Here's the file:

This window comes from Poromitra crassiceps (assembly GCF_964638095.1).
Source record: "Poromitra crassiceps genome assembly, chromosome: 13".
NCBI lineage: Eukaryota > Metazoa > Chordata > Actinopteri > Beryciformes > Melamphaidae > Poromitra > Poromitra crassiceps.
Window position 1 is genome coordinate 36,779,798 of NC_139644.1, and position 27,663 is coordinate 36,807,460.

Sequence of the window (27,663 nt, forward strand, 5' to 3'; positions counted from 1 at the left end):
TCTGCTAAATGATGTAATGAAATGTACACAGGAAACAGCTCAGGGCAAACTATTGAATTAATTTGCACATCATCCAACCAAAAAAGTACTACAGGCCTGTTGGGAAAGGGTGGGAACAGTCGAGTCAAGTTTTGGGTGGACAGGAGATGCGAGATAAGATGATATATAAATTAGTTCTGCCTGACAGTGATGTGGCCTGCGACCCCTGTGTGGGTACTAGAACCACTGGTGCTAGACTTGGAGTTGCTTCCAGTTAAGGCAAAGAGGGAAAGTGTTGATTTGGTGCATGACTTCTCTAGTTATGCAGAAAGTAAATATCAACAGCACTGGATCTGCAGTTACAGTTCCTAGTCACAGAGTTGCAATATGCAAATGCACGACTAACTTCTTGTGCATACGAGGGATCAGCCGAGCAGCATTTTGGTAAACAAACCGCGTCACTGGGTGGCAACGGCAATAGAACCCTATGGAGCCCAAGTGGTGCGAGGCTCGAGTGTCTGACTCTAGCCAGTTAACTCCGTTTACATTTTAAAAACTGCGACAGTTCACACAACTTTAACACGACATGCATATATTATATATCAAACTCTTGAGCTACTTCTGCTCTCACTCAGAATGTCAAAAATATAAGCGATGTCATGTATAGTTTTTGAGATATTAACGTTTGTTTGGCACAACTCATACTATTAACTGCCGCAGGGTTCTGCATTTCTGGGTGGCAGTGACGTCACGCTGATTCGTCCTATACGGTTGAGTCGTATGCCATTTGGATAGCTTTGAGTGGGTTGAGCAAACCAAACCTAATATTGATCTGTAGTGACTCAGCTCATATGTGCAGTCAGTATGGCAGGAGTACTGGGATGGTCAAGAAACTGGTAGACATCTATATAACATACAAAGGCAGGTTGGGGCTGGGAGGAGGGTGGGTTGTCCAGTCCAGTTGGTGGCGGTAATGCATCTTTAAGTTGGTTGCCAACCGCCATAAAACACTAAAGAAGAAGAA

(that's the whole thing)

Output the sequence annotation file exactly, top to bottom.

This window comes from Poromitra crassiceps (assembly GCF_964638095.1).
Source record: "Poromitra crassiceps genome assembly, chromosome: 13".
NCBI lineage: Eukaryota > Metazoa > Chordata > Actinopteri > Beryciformes > Melamphaidae > Poromitra > Poromitra crassiceps.
Window position 1 is genome coordinate 36,779,798 of NC_139644.1, and position 27,663 is coordinate 36,807,460.

Sequence of the window (27,663 nt, forward strand, 5' to 3'; positions counted from 1 at the left end):
TCTGCTAAATGATGTAATGAAATGTACACAGGAAACAGCTCAGGGCAAACTATTGAATTAATTTGCACATCATCCAACCAAAAAAGTACTACAGGCCTGTTGGGAAAGGGTGGGAACAGTCGAGTCAAGTTTTGGGTGGACAGGAGATGCGAGATAAGATGATATATAAATTAGTTCTGCCTGACAGTGATGTGGCCTGCGACCCCTGTGTGGGTACTAGAACCACTGGTGCTAGACTTGGAGTTGCTTCCAGTTAAGGCAAAGAGGGAAAGTGTTGATTTGGTGCATGACTTCTCTAGTTATGCAGAAAGTAAATATCAACAGCACTGGATCTGCAGTTACAGTTCCTAGTCACAGAGTTGCAATATGCAAATGCACGACTAACTTCTTGTGCATACGAGGGATCAGCCGAGCAGCATTTTGGTAAACAAACCGCGTCACTGGGTGGCAACGGCAATAGAACCCTATGGAGCCCAAGTGGTGCGAGGCTCGAGTGTCTGACTCTAGCCAGTTAACTCCGTTTACATTTTAAAAACTGCGACAGTTCACACAACTTTAACACGACATGCATATATTATATATCAAACTCTTGAGCTACTTCTGCTCTCACTCAGAATGTCAAAAATATAAGCGATGTCATGTATAGTTTTTGAGATATTAACGTTTGTTTGGCACAACTCATACTATTAACTGCCGCAGGGTTCTGCATTTCTGGGTGGCAGTGACGTCACGCTGATTCGTCCTATACGGTTGAGTCGTATGCCATTTGGATAGCTTTGAGTGGGTTGAGCAAACCAAACCTAATATTGATCTGTAGTGACTCAGCTCATATGTGCAGTCAGTATGGCAGGAGTACTGGGATGGTCAAGAAACTGGTAGACATCTATATAACATACAAAGGCAGGTTGGGGCTGGGAGGAGGGTGGGTTGTCCAGTCCAGTTGGTGGCGGTAATGCATCTTTAAGTTGGTTGCCAACCGCCATAAAACACTAAAGAAGAAGAA